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Display authenticated user in Tomcat Access Logs

I currently have an instance of the WebAPI and Atlas running inside of a Broadsea Webtools Docker container. We are authenticating users with Atlas/WebAPI’s Basic Security Configuration.

All is well and working, but we have a new security requirement that we need to be able to see WHO requested WHAT endpoint on WHICH date. I was hoping to just piggy-back off the Tomcat Access Logs in order to get this information. I’m able to exec into my docker container with docker exec -it <docker-container-name> bash and navigate to /usr/local/tomcat/logs and I see the following files:

catalina.2022-11-23.log  host-manager.2022-11-23.log  localhost.2022-11-23.log	localhost_access_log.2022-11-23.txt  manager.2022-11-23.log

If I tail the localhost_access_log.<DATE> for the current day, I see the endpoints getting hit – lovely!

However, I’m noticing that even though we are using the common tomcat access log pattern of %h %l %u %t "%r" %s %b, the authenticated user is not being passed into the %u placeholder like it should. Therefore, we’re unable to see who requested each endpoint.

Is this something that is missing because of my usage of the Basic Security Configuration of SHIRO, but would potentially be fixed if I authenticated in a more production-level way (i.e. SAML or AD)? I also have security.ssl.enabled=false in the environment section of my docker-compose.yml because we’re using a proxy server in front of the Atlas container, and thus Atlas doesn’t need to worry about SSL. If I enable SSL behind the proxy, it will not work since Atlas will try to enforce an encrypted connection between the proxy and the Atlas container, but the proxy is proxying the request without encryption and thus the handshaking will fail. However, is this part of the problem as to why the %u is not being filled with the authenticated user?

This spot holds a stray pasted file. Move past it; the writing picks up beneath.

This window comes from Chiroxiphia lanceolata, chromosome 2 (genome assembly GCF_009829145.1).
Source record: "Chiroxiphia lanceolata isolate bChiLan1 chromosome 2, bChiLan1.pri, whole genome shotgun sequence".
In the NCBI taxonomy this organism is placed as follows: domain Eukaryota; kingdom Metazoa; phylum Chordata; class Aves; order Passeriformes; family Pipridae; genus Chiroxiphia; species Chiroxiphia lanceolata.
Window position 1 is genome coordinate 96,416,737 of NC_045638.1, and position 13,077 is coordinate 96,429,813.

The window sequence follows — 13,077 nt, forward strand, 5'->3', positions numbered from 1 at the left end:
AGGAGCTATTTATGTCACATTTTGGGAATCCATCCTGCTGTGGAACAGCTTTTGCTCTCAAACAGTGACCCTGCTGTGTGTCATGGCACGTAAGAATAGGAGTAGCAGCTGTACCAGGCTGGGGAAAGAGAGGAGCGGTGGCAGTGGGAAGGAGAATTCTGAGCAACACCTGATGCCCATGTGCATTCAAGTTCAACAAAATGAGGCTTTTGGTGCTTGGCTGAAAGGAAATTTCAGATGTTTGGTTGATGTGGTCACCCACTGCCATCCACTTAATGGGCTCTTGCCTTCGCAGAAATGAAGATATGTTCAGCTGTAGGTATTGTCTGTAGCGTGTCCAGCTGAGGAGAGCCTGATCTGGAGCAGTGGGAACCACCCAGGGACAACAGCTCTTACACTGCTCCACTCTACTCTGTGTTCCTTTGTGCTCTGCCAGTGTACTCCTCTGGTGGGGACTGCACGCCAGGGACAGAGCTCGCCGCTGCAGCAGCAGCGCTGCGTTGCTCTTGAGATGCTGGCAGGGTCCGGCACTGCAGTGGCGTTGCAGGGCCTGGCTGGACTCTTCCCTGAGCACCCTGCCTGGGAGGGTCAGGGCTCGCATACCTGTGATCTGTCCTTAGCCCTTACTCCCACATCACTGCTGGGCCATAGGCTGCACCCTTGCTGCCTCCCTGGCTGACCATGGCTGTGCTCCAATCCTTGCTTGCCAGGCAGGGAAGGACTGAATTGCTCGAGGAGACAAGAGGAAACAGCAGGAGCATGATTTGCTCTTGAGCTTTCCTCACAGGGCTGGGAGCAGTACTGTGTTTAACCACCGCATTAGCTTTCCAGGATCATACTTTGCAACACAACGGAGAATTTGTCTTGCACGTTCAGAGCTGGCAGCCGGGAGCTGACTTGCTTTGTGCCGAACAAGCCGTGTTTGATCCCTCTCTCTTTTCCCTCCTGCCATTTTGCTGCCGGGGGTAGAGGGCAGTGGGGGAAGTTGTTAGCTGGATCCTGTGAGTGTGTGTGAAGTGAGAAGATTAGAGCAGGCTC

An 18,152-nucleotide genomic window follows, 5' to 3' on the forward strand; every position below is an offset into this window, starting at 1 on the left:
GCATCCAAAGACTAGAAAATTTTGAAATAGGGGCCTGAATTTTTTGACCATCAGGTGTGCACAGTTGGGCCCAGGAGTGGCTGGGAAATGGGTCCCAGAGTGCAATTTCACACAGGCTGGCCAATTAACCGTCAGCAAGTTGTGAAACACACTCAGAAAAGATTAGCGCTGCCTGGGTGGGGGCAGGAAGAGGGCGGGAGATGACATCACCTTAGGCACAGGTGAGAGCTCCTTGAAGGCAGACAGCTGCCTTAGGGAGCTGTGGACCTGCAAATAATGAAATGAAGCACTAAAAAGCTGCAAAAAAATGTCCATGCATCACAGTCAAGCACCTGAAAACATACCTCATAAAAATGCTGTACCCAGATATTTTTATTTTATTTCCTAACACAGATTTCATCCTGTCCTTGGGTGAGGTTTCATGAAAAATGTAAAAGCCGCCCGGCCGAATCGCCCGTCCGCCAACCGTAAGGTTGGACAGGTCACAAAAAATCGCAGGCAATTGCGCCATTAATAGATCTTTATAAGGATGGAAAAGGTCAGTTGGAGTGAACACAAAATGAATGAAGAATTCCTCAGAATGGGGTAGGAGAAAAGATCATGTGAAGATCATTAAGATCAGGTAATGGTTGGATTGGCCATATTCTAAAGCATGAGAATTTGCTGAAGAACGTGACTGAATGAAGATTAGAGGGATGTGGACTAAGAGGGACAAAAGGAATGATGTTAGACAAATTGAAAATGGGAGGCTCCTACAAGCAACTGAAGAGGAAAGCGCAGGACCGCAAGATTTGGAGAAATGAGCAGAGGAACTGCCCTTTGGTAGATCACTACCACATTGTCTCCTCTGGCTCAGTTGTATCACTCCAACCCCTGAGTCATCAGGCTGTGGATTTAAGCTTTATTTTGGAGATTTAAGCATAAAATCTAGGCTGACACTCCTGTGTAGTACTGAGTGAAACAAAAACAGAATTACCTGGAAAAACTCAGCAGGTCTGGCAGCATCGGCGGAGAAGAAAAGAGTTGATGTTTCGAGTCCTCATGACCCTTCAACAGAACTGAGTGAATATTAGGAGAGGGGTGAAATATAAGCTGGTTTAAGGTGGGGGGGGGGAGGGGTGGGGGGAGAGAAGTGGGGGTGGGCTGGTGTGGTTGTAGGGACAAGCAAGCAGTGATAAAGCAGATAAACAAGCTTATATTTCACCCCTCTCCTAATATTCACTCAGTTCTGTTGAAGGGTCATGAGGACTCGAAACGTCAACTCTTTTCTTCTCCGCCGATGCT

Any information at all about my options here would be so appreciated.

I’m authenticated using CAS and my logs look the same. It’s something I wanted to investigate.

In pom.xml, there are the following lines:


Setting the first to true will log the timestamp, user, ip address, url, and other descriptive data in the audit.log above. You can test after a reboot with a simple authentication and search. It’s not the tomcat log of course but it seems to serve the purpose.

If using Broadsea, set the following in the docker-compose environment file:


and setup the /tmp/atlas/audit folder as a host mounted volume in docker-compose.yml to persist the logs, e.g.,:

 - ./host_volumes/atlas_audit_logs:/tmp/atlas/audit/:rw

@Dillo this is extremely helpful! Thank you for coming back and updating me on this post. Coincidentally, we are a few versions back (running 2.8.2 since it was the last version to work with an Oracle DB out of the box) and it looks like the audit_trail_enabled property in the pom.xml wasn’t introduced until 2.10. That’s why I never came across it!

Either way, thank you so much for this info. I’m going to see if we can update a few versions (we need to transpose some of the migrations to play nice with Oracle) and test out this audit trail feature.

If you don’t mind me asking, how did you stumble across this? I couldn’t find any documentation from the OHDSI team anywhere.

Admittedly documentation could be better, but we do try to give meaningful release notes.

In this case, the v2.10 release notes called it out, and we created an issue for this feature to track its implementation.

In general, it’s always a good idea to check out release notes and the referenced issues to get a deep dive into what has changed.

@Chris_Knoll I totally agree that diving deep into the release notes would have helped me find this. I think because it was on a release I had yet to hit, I wasn’t as in tune with the notes of that version. I have since checked out the release notes and the associated ticket and am very excited this exists. Thanks for you pointing me in the right direction!

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No worries, and it’s not your fault on anything, even after all these releases we’re still trying to find the most effective way to showcase these new features.

Glad it helped! I found it because I had already downloaded the latest WebAPI build into IntelliJ because I had been searching through code to understand how various things worked–then I think I searched for ‘audit’ in the code to see what popped up. It hadn’t occur to me to check release notes.